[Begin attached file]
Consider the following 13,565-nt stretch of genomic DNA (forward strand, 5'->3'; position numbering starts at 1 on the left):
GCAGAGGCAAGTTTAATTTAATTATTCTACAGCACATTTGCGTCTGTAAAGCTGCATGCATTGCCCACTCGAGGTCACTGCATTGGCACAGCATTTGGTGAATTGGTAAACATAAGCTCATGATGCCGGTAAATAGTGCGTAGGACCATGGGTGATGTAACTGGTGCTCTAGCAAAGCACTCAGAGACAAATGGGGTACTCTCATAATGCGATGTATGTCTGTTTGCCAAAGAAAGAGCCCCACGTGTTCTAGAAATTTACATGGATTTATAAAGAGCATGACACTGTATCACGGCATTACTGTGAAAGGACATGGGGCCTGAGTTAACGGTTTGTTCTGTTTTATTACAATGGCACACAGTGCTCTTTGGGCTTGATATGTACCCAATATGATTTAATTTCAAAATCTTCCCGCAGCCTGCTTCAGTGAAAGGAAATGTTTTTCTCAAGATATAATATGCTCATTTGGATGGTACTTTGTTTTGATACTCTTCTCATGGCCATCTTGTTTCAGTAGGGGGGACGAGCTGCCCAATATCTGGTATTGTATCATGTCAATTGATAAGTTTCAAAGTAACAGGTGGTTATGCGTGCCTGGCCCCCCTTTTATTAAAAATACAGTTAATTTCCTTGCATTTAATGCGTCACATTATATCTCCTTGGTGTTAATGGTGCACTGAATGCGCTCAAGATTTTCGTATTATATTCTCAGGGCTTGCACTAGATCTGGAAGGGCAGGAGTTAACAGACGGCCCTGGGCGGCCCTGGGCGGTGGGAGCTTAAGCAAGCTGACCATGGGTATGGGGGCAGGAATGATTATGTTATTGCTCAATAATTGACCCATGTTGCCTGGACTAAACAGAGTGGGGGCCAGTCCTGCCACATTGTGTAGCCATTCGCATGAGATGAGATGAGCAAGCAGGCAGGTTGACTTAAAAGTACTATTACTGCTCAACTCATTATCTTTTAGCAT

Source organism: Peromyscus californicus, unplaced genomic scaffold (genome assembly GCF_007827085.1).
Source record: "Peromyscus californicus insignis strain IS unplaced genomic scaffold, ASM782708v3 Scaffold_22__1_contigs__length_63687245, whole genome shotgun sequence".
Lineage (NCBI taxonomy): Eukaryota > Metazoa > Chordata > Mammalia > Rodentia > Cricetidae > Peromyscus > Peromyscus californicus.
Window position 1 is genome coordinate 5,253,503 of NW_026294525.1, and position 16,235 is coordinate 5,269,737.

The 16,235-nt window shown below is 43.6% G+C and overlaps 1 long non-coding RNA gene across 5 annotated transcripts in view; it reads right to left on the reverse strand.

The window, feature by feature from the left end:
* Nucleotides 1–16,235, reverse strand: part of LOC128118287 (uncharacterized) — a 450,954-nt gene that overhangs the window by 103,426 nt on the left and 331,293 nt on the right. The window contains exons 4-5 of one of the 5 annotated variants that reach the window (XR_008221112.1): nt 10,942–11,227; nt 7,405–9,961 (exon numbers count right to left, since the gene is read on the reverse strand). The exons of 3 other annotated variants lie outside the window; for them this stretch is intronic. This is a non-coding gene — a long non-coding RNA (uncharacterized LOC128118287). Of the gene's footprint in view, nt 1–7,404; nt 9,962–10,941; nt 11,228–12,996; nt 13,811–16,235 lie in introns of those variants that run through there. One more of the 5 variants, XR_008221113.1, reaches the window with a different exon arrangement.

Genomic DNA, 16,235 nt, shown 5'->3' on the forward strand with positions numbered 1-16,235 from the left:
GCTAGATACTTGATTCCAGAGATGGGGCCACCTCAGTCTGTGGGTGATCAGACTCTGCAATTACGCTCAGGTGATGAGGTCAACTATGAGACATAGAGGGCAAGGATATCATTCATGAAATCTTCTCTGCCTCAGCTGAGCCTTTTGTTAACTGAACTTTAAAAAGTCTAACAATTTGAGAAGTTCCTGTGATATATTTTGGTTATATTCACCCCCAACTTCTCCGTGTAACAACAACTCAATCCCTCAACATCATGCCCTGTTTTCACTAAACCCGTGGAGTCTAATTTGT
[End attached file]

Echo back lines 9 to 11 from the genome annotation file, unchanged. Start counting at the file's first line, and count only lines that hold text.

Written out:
* Nucleotides 1–16,235, reverse strand: part of LOC128118287 (uncharacterized) — a 450,954-nt gene that overhangs the window by 103,426 nt on the left and 331,293 nt on the right. The window contains exons 4-5 of one of the 5 annotated variants that reach the window (XR_008221112.1): nt 10,942–11,227; nt 7,405–9,961 (exon numbers count right to left, since the gene is read on the reverse strand). The exons of 3 other annotated variants lie outside the window; for them this stretch is intronic. This is a non-coding gene — a long non-coding RNA (uncharacterized LOC128118287). Of the gene's footprint in view, nt 1–7,404; nt 9,962–10,941; nt 11,228–12,996; nt 13,811–16,235 lie in introns of those variants that run through there. One more of the 5 variants, XR_008221113.1, reaches the window with a different exon arrangement.

Genomic DNA, 16,235 nt, shown 5'->3' on the forward strand with positions numbered 1-16,235 from the left:
GCTAGATACTTGATTCCAGAGATGGGGCCACCTCAGTCTGTGGGTGATCAGACTCTGCAATTACGCTCAGGTGATGAGGTCAACTATGAGACATAGAGGGCAAGGATATCATTCATGAAATCTTCTCTGCCTCAGCTGAGCCTTTTGTTAACTGAACTTTAAAAAGTCTAACAATTTGAGAAGTTCCTGTGATATATTTTGGTTATATTCACCCCCAACTTCTCCGTGTAACAACAACTCAATCCCTCAACATCATGCCCTGTTTTCACTAAACCCGTGGAGTCTAATTTGT